'Low and slow'
Wyanet restaurant owner uses his Southern roots to cook up a winning recipe
WYANET — A good barbecue can't be rushed, according to Todd Peterson, owner of the Main Street BBQ restaurant in Wyanet.
In fact, the secret of a great barbecue is "low and slow," which is just the motto emblazoned across some of the T-shirts worn by his staff. The heat has to be low, and the cooking has to be slow to get the perfect barbecue.
Peterson, who grew up in Ashland City, Tenn., says he learned from the best of the best when it comes to barbecuing.
"When I was a kid, I would see these old men who were out barbecuing whole hogs and shoulders on the open pit. They would open up that pit, and the meat smelled really good," Peterson said. "These guys were all in their 70s and 80s, and they made it perfectly clear that if I was going to hang out with them, I was going to work. And that's how I learned to barbecue."
Peterson said the men taught him to build the fire out of oak or hickory; let the wood burn down to coals; and then take the coals by the shovelful and sprinkle them below the racks of meat ... so the heat came up nice and low and slow. All night long, he would be shoveling coals under the racks of meat, Peterson remembered. After cooking the meat for 12 to 16 hours, the men would pull the meat off in the morning, wrap it and prepare to sell it during the day and week.
"I learned the craft from the experts of the craft, these old gentleman who had been doing it all their lives, standing out there in their work boots and overalls with wads of tobacco in their mouths, " Peterson said. "This is something that's ingrained in the South."
That same southern style of barbecuing is what has earned Peterson's restaurant the reputation as a first-rate experience. His customers come from throughout Bureau County and the surrounding counties, from as far away as Peoria and the Quad Cities. People know a good barbecue when they taste it, Peterson said.
The literal definition of barbecuing goes back to Cuba and the West Indies, where meat was cooked slowly over an open fire for hours. Nowadays, when people fire up the grill in the backyard and throw some burgers on it, that's grilling, not barbecuing, he said.
But there's also more to barbecuing than just having meat offset with smoke and indirect heat, Peterson said. There's also learning to put additional flavor into the meat through the use of spices. Peterson has 18 different spices which he uses to make a "rub," which is patted onto the meat, forming a crust. He also likes to sprinkle some rub onto each serving plate.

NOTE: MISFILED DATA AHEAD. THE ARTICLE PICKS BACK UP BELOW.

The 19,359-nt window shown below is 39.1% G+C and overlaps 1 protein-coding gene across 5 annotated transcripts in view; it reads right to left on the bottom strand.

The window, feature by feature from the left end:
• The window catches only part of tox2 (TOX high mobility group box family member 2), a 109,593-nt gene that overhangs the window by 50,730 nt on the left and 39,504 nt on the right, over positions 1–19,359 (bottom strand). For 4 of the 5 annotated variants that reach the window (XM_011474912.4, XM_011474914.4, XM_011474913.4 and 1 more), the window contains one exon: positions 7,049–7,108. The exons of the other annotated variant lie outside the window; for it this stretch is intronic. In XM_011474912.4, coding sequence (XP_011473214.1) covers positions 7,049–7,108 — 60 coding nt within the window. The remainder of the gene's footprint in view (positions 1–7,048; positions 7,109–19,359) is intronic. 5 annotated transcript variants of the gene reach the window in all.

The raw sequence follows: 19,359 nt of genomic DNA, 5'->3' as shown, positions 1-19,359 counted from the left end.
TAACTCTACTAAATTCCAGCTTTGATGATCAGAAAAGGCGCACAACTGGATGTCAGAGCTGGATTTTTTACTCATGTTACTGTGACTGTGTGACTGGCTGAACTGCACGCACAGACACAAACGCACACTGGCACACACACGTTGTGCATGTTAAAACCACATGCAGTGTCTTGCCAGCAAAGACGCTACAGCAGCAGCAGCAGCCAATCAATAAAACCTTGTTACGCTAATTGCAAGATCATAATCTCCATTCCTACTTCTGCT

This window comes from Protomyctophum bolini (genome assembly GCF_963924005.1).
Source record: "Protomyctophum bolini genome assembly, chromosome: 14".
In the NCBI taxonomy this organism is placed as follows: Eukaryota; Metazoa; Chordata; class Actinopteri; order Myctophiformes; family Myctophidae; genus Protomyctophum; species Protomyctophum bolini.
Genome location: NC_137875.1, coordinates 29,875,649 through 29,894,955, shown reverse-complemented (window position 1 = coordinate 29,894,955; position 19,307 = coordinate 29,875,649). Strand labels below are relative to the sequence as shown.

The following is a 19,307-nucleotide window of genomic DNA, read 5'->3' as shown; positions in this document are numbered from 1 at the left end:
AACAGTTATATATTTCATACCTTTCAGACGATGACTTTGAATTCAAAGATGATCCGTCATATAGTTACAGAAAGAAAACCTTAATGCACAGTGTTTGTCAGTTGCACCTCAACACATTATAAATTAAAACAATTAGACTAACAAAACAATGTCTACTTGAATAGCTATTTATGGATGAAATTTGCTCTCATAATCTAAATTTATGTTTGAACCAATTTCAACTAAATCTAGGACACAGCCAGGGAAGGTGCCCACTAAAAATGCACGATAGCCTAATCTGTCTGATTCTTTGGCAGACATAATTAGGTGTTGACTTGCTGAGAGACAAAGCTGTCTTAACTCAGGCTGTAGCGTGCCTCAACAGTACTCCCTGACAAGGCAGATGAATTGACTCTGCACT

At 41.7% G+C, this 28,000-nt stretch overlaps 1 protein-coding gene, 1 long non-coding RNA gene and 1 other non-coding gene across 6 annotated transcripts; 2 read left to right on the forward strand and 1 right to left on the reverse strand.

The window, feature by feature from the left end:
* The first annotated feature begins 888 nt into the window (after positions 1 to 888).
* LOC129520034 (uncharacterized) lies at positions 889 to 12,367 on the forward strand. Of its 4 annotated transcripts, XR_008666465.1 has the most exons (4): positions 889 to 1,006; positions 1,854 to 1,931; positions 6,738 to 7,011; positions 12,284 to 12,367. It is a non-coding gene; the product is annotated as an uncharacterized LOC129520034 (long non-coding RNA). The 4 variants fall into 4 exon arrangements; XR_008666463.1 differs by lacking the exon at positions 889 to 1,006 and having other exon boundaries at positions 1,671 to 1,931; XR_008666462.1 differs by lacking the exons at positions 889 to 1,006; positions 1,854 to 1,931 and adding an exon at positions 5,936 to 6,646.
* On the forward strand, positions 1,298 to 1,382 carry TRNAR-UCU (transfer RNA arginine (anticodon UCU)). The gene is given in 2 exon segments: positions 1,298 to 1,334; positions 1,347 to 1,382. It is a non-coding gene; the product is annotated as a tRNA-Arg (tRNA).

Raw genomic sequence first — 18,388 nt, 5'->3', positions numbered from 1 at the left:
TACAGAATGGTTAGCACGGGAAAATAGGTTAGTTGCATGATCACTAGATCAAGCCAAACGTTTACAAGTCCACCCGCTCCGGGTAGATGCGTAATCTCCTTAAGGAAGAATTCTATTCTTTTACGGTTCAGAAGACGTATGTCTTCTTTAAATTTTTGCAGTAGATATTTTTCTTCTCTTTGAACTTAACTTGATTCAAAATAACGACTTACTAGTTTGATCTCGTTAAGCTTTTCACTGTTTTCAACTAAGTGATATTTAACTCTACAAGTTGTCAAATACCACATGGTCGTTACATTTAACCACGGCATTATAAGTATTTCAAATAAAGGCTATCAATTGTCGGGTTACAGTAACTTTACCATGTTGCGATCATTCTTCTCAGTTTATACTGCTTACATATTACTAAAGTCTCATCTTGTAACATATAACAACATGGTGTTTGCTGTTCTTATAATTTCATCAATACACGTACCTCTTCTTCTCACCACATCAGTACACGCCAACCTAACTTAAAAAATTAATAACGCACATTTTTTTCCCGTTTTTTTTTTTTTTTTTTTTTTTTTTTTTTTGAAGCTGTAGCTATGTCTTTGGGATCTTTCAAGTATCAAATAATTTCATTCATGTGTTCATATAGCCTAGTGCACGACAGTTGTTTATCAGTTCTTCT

To compliment the meat and rub, Peterson has developed his own Sweet and Sassy Sauce, which he has professionally bottled and sells at his restaurant and through his website. It took him five years of experimenting with different spices and liquids to create the perfect sauce to compliment his meats and rubs, but he's pleased with the final product.
Peterson has entered his original sauce local in national competitions. In a blind judge competition in Texas, his sauce won first place, competing against about 100 sauces. In this year's Man of Texas competition, his sauce took 11th place out 187 sauces. He's also entered his sauce in the Kewanee Hog Festival and taken seconds and thirds. He went to the Henry County Fair a couple years ago and got a first, second, third and fifth.
Opened since Sept. 1, 2007, his restaurant's success is due to two things: Consistency and pride, Peterson said. He and his staff, which includes several family members, work hard every day to make the customers happy. They work hard to make sure the quality of food is just where it should be, that each time a customer comes into the restaurant, the food is just as good as the last time.
"If a customer is unhappy, I want to make sure I've done everything I can to make that customer happy. If I don't, I haven't done my job," Peterson said.
But his restaurant isn't just about good food, Peterson said. Main Street BBQ is also about providing a community place for visiting with neighbors, swapping stories and maybe a little gossip, and even getting to make friends out of strangers.
To promote that community spirit, the restaurant has a long center table which seats 12 people. Like in most any other small town, that center table is often the life of the party with friends and visitors talking about the weather, sharing family news and even occasionally coming close to solving the world problems. He even has one table set up with a checkers game where family and friends can play a friendly game while waiting for their meal. The restaurant seats a total of 46 people with all tables having small wooden peg games made by Peterson's father-in-law.
To increase his customer service, Peterson has recently opened his restaurant for breakfast, as requested by some local folks. Also, the restaurant's catering business is expanding and doing well, with wedding reception, graduation parties, family gatherings and service to numerous area businesses.
Though he does advertise through local media and uses social media like Facebook, Twitter and a website to promote the restaurant, Peterson said the best advertisement is always the word of mouth from satisfied customers.
With more and more people appreciating the "low and slow" approach to barbecuing, Peterson seems to have found a winning recipe at Main Street BBQ.
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